What To Do About the Flu: New 2010-2011 Guidelines
In last month’s newsletter, we reviewed four principle changes in influenza recommendations from the 2009 influenza season. In this month’s update, we will further explore these and additional changes to the 2010-2011 influenza season recommendations from the Centers for Disease Control and Prevention (CDC).
The 2010-2011 flu vaccine is made in the same way as past influenza vaccines. This year's vaccine will protect against the three main virus strains that research has indicated will cause the most illness. This season's flu vaccine will protect against 2009 H1N1, an A- H3N2 virus, and a B virus. Since the seasonal vaccine will protect against the 2009 H1N1 virus, two different flu vaccines will not be necessary this season.
The CDC's Advisory Committee on Immunization Practices (ACIP) has issued recommendations for everyone six months of age and older, who do not have any contraindications to vaccination, to receive a flu vaccine every year. Additional recommendations include information about newly-approved flu vaccines, as well as previously-approved vaccines with expanded age indications.
ACIP recommends that children six months through eight years of age receive two doses of the 2010-2011 flu vaccine with a minimal interval of four weeks unless they have received:
• At least one dose of 2009 H1N1 flu vaccine last season; and
• At least one dose of seasonal flu vaccine prior to the 2009-2010 flu season or two doses of 2009-2010 seasonal flu vaccine.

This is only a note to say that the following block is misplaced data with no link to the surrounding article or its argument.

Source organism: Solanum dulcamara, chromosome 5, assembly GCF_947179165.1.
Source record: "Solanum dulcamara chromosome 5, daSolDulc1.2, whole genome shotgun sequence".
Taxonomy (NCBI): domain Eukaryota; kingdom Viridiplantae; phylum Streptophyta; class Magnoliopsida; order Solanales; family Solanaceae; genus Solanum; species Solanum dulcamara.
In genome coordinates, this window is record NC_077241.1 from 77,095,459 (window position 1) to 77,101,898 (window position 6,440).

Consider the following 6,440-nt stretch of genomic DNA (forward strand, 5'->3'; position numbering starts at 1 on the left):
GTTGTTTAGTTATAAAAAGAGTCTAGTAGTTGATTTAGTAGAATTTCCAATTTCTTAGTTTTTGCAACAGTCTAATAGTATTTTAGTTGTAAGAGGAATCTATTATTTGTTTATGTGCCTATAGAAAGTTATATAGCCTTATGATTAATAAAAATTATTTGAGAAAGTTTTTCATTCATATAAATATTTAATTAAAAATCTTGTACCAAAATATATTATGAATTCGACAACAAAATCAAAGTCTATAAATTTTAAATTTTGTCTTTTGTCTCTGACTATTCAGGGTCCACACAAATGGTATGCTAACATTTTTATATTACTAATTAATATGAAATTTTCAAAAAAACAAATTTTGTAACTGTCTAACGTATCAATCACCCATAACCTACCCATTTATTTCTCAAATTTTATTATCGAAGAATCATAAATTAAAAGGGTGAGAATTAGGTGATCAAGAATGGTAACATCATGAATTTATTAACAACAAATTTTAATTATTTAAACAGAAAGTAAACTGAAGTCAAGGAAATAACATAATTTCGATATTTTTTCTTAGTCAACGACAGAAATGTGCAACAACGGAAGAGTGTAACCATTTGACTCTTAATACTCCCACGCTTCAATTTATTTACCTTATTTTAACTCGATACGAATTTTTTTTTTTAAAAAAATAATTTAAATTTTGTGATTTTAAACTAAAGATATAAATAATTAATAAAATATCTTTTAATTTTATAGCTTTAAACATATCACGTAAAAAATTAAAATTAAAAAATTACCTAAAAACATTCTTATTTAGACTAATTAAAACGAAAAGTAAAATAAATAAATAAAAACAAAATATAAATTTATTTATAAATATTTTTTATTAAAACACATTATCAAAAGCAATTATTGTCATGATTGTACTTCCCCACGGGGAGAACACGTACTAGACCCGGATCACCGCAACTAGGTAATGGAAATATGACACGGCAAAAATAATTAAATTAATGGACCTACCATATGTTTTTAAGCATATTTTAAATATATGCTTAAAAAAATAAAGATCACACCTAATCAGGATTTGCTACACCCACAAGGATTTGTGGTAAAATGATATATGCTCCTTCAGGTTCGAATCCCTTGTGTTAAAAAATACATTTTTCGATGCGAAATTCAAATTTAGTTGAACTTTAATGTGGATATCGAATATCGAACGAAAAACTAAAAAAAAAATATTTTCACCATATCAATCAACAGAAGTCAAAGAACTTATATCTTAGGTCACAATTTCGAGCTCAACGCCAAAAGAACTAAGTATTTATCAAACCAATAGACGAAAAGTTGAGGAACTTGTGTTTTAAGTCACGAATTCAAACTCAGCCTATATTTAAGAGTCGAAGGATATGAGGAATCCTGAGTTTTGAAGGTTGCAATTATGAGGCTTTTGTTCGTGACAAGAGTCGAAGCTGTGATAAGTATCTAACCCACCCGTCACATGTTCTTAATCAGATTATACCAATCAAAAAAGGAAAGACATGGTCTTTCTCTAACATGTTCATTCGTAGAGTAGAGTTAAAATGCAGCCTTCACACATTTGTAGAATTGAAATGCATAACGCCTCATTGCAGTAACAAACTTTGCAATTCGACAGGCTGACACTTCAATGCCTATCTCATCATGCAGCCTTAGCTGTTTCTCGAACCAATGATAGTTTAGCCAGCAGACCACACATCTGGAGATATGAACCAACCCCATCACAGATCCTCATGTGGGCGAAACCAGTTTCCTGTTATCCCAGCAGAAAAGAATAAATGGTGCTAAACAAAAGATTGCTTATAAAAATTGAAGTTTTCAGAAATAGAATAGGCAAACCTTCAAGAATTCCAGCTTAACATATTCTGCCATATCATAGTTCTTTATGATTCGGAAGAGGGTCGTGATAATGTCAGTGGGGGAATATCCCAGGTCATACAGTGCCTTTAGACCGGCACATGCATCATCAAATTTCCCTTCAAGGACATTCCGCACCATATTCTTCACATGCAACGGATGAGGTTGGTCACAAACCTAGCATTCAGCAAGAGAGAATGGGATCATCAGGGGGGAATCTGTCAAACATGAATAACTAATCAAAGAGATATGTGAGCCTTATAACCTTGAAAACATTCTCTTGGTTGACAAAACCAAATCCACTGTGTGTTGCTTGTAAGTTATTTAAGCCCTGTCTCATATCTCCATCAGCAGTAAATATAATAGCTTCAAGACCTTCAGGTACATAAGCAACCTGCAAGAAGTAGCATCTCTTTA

If a child has fulfilled both of these requirements, they only need one flu vaccine.
While everyone should get a flu vaccine each flu season, it's especially important that certain groups get vaccinated either because they are at high risk of developing serious flu-related complications or because they live with or care for people at high risk of developing flu-related complications. They are:
• Pregnant women
• Children younger than five
• People 50 years of age and older
• People of any age with certain chronic medical conditions
• Immunocompromised individuals
• Residents of nursing homes and other long-term care facilities
• People who live with or care for those at high risk for complications from flu, including healthcare workers, household contacts of people at high risk for developing complications of influenza, and out-of-home caregivers to babies younger than six months old (as these children are too young to be vaccinated).
Flu vaccine shipments have already begun. Healthcare providers and clinicians are recommended to begin flu vaccination as soon as shipments arrive at their location and should continue vaccination throughout the remainder of the flu season.
A valuable resource for healthcare professionals is the CDC’s influenza website, http://www.flu.gov/ or http://www.cdc.gov/flu/.